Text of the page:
The cheeky Nobel Prize winner loved being photographed, but wouldn’t often settle for convention
The world knows Albert Einstein as one of history’s greatest minds. Responsible for the theory of relativity, the renowned physicist changed how we think about time, space, gravity, and the universe around us.
But there was so much more to the Nobel Prize-winner than E=mc2.
Despite his eventual fame and success, the genius spent much of his life as an outsider. At age 15, he dropped out of school to avoid mandatory military service in Germany, renouncing his German citizenship at age 16. He was officially “stateless” until he became a citizen of Switzerland in 1901. Later, despite being a brilliant student, Einstein got poor reviews from his professors at Zurich Polytechnic, due to his rebellious personality and penchant for skipping classes. It took him ten years to find work as a college professor—after publishing E=mc2.
“One of the most significant scientific photographs ever taken—capturing Einstein at a critical moment for his thought: pondering the implications of Hubble’s expanding universe for his own Theory of General Relativity. To our knowledge, this is the only known signed copy of this important image.”
A passionate socialist and supporter of civil rights, Einstein spent his life advocating for peace. However, this was a bad time in history to be a leftist in America— President J. Edgar Hoover actually advocated for Einstein to be prevented from immigrating to America due to his socialist views!
The FBI also began tracking Einstein’s movements as early as 1933, ultimately monitoring him for some 22 years. Agents listened in on the physicist’s phone calls, diverted his mail, and even rooted through his trash in the hopes of unmasking him as a subversive or spy. By the time of his death in 1955, they had amassed a file on him over 1,400 pages long.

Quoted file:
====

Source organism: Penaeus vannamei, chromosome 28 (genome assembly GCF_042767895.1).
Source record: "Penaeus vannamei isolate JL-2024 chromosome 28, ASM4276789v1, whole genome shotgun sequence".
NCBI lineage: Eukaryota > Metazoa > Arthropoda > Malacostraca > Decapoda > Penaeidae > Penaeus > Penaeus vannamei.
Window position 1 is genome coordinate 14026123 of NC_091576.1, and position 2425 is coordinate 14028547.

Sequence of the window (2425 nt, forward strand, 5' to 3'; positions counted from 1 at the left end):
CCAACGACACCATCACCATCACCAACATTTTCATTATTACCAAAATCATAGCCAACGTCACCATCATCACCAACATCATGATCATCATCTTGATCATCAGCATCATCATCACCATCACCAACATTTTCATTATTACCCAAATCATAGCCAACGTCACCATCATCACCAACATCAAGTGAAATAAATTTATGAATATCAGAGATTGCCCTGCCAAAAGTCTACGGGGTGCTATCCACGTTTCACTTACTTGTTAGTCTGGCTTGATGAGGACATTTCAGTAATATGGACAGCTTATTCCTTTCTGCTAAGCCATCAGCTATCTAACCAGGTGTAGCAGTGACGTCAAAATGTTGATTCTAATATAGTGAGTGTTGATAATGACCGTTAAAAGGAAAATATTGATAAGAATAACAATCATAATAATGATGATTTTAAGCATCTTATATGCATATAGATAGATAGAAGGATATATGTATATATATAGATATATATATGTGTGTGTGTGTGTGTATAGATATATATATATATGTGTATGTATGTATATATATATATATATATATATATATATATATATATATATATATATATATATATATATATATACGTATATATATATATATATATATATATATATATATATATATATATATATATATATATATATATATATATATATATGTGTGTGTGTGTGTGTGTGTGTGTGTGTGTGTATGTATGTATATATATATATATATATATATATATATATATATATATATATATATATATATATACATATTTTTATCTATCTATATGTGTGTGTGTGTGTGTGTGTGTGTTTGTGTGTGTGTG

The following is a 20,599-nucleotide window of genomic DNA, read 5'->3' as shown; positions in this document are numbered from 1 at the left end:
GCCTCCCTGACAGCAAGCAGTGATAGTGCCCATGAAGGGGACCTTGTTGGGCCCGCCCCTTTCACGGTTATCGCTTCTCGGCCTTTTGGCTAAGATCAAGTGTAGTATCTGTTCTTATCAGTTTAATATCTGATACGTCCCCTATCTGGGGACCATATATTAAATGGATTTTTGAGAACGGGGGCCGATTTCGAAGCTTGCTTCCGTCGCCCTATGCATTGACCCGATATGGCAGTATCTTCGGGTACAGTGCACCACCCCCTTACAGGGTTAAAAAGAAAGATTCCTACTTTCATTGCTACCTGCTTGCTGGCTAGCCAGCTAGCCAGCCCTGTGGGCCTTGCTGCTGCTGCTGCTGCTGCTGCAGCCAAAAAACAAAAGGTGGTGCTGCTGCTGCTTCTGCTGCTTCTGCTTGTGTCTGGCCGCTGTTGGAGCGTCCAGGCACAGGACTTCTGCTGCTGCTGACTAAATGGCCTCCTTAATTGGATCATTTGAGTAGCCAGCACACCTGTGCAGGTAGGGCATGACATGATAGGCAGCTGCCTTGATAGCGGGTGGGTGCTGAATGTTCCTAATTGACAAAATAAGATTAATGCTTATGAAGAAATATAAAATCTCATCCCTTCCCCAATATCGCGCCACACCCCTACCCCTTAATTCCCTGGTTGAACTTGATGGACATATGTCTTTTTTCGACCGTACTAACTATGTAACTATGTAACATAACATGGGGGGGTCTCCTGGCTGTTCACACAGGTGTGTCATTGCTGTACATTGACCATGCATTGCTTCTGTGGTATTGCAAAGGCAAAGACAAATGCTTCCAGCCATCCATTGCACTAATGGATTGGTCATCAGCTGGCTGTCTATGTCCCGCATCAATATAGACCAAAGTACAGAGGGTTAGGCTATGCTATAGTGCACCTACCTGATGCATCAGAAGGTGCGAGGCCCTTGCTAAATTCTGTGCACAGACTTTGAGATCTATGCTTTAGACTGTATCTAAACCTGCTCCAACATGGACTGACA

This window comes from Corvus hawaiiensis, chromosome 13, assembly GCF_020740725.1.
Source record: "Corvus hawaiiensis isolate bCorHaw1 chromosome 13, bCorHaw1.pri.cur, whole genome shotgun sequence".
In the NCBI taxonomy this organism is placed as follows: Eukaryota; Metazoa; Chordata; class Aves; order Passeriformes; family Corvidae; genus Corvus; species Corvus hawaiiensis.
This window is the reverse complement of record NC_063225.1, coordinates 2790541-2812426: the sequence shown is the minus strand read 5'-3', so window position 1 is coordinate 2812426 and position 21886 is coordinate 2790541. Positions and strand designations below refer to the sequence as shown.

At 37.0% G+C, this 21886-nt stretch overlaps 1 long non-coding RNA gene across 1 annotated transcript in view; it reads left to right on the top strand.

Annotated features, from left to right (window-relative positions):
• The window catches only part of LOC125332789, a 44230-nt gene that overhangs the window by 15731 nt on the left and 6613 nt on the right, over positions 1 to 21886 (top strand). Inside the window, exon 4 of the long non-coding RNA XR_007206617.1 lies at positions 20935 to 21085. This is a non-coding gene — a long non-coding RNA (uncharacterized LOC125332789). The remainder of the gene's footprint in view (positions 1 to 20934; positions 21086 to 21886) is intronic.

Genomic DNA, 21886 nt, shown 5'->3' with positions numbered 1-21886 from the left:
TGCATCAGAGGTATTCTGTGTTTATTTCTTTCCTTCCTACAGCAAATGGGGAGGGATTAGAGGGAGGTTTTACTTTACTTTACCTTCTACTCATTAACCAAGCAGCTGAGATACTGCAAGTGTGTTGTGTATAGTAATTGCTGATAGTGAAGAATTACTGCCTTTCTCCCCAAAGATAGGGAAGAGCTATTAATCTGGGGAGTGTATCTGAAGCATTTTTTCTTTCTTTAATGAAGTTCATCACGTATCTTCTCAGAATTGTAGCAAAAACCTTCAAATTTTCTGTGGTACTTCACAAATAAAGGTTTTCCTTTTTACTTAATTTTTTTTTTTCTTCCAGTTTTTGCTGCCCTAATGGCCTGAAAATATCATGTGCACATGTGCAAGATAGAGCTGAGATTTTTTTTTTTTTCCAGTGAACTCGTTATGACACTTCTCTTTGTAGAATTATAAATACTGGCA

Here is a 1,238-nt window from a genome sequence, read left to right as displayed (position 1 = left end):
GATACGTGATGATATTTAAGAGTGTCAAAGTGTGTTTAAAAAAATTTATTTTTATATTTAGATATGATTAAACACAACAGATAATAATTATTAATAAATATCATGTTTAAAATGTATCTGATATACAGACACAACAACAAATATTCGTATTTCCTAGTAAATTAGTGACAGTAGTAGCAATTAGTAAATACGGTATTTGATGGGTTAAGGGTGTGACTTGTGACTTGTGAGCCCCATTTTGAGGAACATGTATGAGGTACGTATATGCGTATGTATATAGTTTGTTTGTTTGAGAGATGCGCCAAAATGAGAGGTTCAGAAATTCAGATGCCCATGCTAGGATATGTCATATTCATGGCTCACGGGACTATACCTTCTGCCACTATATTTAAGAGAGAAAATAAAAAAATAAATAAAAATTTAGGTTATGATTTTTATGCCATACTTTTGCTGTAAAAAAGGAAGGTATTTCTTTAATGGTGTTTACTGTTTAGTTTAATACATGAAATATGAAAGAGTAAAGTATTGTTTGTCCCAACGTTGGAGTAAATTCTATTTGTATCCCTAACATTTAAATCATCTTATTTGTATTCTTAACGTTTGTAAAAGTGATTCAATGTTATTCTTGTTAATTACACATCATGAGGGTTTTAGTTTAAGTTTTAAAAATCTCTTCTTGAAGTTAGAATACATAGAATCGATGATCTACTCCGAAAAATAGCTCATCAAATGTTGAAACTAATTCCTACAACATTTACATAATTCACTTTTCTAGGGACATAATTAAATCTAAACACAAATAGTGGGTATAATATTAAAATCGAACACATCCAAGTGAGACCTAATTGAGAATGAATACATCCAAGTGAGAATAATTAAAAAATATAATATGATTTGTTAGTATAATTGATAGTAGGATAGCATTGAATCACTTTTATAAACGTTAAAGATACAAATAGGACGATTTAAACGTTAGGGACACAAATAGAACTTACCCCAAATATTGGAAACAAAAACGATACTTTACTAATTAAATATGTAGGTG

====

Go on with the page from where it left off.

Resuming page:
Despite his internationally recognized status as a genius, in his private life, the father of the theory of relativity was goofy, lighthearted and a bit sloppy. Einstein hated wearing socks and was immensely proud of the fact that he didn’t have to wear them while giving lectures at Oxford in the 1930s. His penchant for going around barefoot apparently stemmed from a childhood annoyance.
“When I was young I found out that the big toe always ends up making a hole in a sock,” Einstein reportedly said. “So, I stopped wearing socks.” As an adult, he typically wore an undershirt, baggy trousers held by rope, and a pair of (occasionally women’s) sandals.
This makes this photo of Einstein in an immaculate tux all the more rare.
“Photographed countless times during his three decades in the public eye, Einstein almost always appeared as he was on a day-to-day basis: wild hair, a sweater or casual suit, and a lively, mischievous expression on his face,” wrote RR Auction when the photo was up for sale in 2021, ultimately going for over $30,000. “This image, taken by New York socialite and photographer Sophie Delar in 1935, is the exception. Dressed to the nines in his finest tuxedo, hair (somewhat) under control, with a slightly subdued smirk on his face, the celebrity scientist takes on the dignified air of a world-renowned intellectual in his only known formal portrait.”
By contrast, perhaps no photograph of Einstein better captures his playful, rebellious spirit as the famous Tongue Photo.
Taken on his 72nd birthday in 1951, on March 14, Einstein was leaving his Princeton University party and got in the backseat of a colleague’s car, which was swarmed by photographers. Having taken copious pictures all night, Einstein reportedly exclaimed, “That’s enough!” and then cheekily stuck his tongue out at the cameras, before turning his face away. One photographer, Arthur Sasse, was lucky enough to capture it for United Press International.
But the enduring image, which the Guardian calls “arguably one of the best-known press photographs of any 20th-century personality,” almost wasn’t published. Sasse’s editors weren’t sure they should use the photo, given Einstein’s distinguished reputation as a public intellectual.
The iconic photograph likely wouldn’t have seen the light of day — if not for Einstein himself. He loved the image so much, he ordered nine prints directly from Sasse, cropped with his funny expression dead center. He sent several of them out to friends as postcards. In 1953, he sent one to Howard K. Smith, noted journalist and chief correspondent for CBS News.
“This gesture you will like, Because it is aimed at all of humanity. A civilian can afford to do what no diplomat would dare. Your loyal and grateful listener, A. Einstein ‘53.”
It was only after Sasse assured his editors of how much Einstein loved the image that they agreed to publish the photograph.
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